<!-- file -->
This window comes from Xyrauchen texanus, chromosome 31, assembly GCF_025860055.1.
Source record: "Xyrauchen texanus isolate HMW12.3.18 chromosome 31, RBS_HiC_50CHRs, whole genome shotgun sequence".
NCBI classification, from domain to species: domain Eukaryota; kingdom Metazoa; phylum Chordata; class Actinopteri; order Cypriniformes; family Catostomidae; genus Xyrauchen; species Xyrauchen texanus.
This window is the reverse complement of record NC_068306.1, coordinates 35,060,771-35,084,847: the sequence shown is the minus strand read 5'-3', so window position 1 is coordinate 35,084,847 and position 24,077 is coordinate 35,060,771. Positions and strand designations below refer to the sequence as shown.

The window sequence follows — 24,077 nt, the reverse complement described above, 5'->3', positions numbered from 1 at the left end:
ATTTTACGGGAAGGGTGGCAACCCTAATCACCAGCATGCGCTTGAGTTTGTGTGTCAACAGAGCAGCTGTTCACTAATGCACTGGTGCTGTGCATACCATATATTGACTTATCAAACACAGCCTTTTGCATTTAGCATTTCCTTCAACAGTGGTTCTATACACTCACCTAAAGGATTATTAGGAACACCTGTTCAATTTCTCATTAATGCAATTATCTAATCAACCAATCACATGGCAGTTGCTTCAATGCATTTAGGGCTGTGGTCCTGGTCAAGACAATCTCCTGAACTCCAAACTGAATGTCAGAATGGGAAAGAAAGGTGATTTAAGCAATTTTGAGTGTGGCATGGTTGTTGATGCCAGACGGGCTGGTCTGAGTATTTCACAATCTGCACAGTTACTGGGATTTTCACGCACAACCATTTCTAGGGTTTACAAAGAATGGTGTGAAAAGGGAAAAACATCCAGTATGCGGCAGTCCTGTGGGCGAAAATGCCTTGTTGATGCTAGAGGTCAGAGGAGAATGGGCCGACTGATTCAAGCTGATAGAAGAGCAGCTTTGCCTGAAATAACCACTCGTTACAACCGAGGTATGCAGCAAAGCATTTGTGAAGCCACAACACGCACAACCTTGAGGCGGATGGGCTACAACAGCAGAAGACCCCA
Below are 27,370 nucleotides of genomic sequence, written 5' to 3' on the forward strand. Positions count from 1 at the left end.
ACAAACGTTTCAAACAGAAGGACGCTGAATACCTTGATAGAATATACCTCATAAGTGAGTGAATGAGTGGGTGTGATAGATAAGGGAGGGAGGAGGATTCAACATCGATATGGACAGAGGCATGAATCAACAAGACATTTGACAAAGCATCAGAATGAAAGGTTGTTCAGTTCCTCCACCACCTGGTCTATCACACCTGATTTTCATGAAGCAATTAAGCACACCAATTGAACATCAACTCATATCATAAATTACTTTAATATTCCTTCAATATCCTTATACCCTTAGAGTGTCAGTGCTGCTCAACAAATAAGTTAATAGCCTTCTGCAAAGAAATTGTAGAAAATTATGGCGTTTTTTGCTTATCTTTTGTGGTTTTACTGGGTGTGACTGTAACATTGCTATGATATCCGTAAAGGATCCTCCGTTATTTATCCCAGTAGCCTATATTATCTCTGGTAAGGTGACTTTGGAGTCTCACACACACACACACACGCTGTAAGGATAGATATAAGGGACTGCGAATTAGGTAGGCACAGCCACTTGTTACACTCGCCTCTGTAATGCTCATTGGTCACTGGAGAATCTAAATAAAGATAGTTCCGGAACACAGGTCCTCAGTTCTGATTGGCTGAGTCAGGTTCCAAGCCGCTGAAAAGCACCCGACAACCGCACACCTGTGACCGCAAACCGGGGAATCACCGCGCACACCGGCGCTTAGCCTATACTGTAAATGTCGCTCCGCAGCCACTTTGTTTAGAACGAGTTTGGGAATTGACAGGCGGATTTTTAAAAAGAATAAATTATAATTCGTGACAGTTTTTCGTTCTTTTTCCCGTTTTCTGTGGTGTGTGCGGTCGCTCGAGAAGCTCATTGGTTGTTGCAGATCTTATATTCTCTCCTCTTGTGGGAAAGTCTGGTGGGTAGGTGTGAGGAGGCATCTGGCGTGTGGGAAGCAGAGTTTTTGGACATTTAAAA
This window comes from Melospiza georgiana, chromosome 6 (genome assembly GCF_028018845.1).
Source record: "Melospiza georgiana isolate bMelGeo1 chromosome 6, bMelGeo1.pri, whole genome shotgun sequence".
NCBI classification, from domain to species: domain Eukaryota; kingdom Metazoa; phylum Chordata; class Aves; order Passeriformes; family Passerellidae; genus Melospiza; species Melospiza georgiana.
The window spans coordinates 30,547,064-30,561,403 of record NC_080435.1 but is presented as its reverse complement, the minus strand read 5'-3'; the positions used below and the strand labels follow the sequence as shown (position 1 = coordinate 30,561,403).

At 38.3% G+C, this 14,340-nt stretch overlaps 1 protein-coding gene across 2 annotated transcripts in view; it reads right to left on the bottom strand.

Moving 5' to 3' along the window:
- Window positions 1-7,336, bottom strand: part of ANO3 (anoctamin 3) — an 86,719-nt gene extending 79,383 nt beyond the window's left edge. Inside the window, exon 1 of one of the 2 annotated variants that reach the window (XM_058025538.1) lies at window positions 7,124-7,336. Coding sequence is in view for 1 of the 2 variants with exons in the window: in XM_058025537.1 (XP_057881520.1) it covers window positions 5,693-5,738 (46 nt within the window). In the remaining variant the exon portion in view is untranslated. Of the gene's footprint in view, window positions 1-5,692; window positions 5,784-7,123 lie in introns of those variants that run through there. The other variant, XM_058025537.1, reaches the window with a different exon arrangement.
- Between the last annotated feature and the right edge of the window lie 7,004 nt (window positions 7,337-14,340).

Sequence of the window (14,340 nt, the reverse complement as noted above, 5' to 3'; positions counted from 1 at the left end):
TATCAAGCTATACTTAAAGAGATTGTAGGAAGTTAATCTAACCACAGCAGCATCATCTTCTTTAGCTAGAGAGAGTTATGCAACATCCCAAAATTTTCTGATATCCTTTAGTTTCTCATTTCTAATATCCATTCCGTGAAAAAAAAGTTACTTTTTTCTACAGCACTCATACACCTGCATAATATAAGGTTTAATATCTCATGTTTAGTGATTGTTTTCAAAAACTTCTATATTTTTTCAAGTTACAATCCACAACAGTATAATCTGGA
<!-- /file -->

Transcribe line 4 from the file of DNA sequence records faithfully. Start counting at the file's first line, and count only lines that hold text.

This window is the reverse complement of record NC_068306.1, coordinates 35,060,771-35,084,847: the sequence shown is the minus strand read 5'-3', so window position 1 is coordinate 35,084,847 and position 24,077 is coordinate 35,060,771. Positions and strand designations below refer to the sequence as shown.